We won’t know what all this data really means for another few years, and by then either great or even fatal damage will have been done to Pennsylvania’s traditional bear camp culture, with its big gatherings and big drives and big camp camaraderie dying out, or we will simply all have to learn to adapt to new ways of hunting. I have to say, there is no substitute for men gathering at a camp to hunt together. The gathered hunting party is the most human of experiences; it is an institution as old as our species. Its purpose was not just making meat, but also social and sociological.

I sure hope these myriad new early bear seasons are not self-defeating, in that they do not kill that traditional bear camp culture by removing its whole purpose ahead of the game. Question for the PGC: What incentive is there to push your body hard through rugged and remote landscapes, destroying your boots, tearing your clothing, and often losing or breaking some of your gear, including damaging your gun, when the animal you are seeking has already been removed?

Below are some photos from one of our trail cameras two years ago. Just days after bear season ended, a bear was caught gloriously and most joyously rubbing its back against a young white pine tree. Almost like a pole dancer. Pretty hot hip shakes there. We haven’t seen a bear anywhere around here since May this year.

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When one of our guys is finally browbeaten into washing dishes after years, it is cause for “Notify the media” acts like taking his unhappy picture. This is back in 2015. He still has to be browbeaten into washing the damned dishes

Lycoming County is the boot-looking shape in the northcentral area. Its northwestern corner is where we hunt. The darkest township there demonstrates the importance of organized hunting drives. A bunch of large hunting clubs are located in this area, and their members put on highly coordinated, obviously successful drives.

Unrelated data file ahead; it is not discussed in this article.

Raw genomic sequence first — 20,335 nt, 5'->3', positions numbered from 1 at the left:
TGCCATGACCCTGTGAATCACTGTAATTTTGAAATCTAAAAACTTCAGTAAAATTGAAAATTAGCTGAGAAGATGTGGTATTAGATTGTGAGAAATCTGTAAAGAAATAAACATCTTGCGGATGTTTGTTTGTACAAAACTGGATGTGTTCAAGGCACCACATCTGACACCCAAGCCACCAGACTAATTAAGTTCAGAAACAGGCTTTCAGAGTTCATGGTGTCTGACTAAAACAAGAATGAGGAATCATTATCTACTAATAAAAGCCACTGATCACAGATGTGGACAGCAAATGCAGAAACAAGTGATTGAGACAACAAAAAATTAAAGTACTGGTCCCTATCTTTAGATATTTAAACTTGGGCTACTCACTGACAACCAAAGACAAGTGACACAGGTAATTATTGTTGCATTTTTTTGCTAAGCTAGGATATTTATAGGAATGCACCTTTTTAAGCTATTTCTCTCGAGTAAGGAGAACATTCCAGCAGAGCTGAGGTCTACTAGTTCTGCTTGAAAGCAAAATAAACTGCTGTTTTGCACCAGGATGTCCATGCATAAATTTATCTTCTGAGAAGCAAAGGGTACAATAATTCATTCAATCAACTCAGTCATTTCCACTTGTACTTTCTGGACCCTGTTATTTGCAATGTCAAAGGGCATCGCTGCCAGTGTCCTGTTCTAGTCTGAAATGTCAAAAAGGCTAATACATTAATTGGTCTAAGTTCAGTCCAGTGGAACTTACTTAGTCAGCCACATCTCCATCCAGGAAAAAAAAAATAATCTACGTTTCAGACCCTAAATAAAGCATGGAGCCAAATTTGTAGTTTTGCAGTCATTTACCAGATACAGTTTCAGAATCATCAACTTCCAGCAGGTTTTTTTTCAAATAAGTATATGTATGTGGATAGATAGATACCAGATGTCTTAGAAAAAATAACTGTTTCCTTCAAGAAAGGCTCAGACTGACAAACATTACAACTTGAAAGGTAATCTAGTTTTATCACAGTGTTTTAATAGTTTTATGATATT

Ode to bear camp

Not too long ago, just a few years, actually, a couple hundred thousand Pennsylvania hunters would gather together for the three days before Thanksgiving.

They’d meet under old tar paper shacks, new half-round log cabins, and “camps” both fancier and more rustic. Wherever they gathered was “bear camp,” the place from which they would sally forth in the state’s most rugged topography in search of a lifetime trophy, one of Pennsylvania’s big black bears.

This 100-year tradition that spawned many long Thanksgiving holidays and peaceful family gatherings among the quiet outer fringes of civilization was inadvertently destroyed by the introduction of a Saturday opener for bear hunting.

Now, pressed for time, bear hunters can get out on one day and say they tried. Lacking Sunday hunting for bears, these hunters might hang out, cut some firewood, and then return home to watch a football game Sunday evening. Fewer hunters make camp together for the remaining Monday through Wednesday season. Sure, hunters are out there, and some camps have tagged incredible numbers of bears in recent years, but the momentum of camp itself is gone, fragmented by the introduction of Saturday hunting and the absence of Sunday hunting.

To say that bear camp was a unique amalgamation of individuals is a gross understatement. Used to be that only the crazy die hard bear hunters would be so driven as to take off of work. Now, so many guys come and go on Saturday that the flavor and chemistry of bear camp is changed, and for the poorer.

I’m an advocate for Sunday hunting. Lots of reasons why, but the loss of that bear camp feeling is a good one by itself. If bear season opened Saturday and continued through Sunday, the old experience would be resurrected. I miss it, because I miss the guys who come up now to only hunt Saturday, and by the time I arrive Sunday, they’re packing up or already gone. Gone are the easy times catching up about our kids, families, and work.

Now, bear camp has evolved two “shifts,” the Saturday hunters, and the oddball crew made of guys who can think of no better way to spend time than out in steep, remote areas, hanging off cliffs, falling down steep ravines, and sitting around with buddies back at camp at night to laugh about it. Two shifts, same camp. Same roof, different people.

Sad. I want that old feeling back. Gimme Sunday hunting for bears, please, so I can reconnect with the old friends I hunted bears with for over a decade before the advent of a Saturday opener.

UPDATE: Well, plenty of people have weighed in on this essay. Seems that Saturday has opened up bear hunting to more kids than ever before, and more hunters in general. Concentrating most of the hunters on one day is a fact of lacking Sunday hunting. And no one disagreed that the momentum has now been lost on the week days.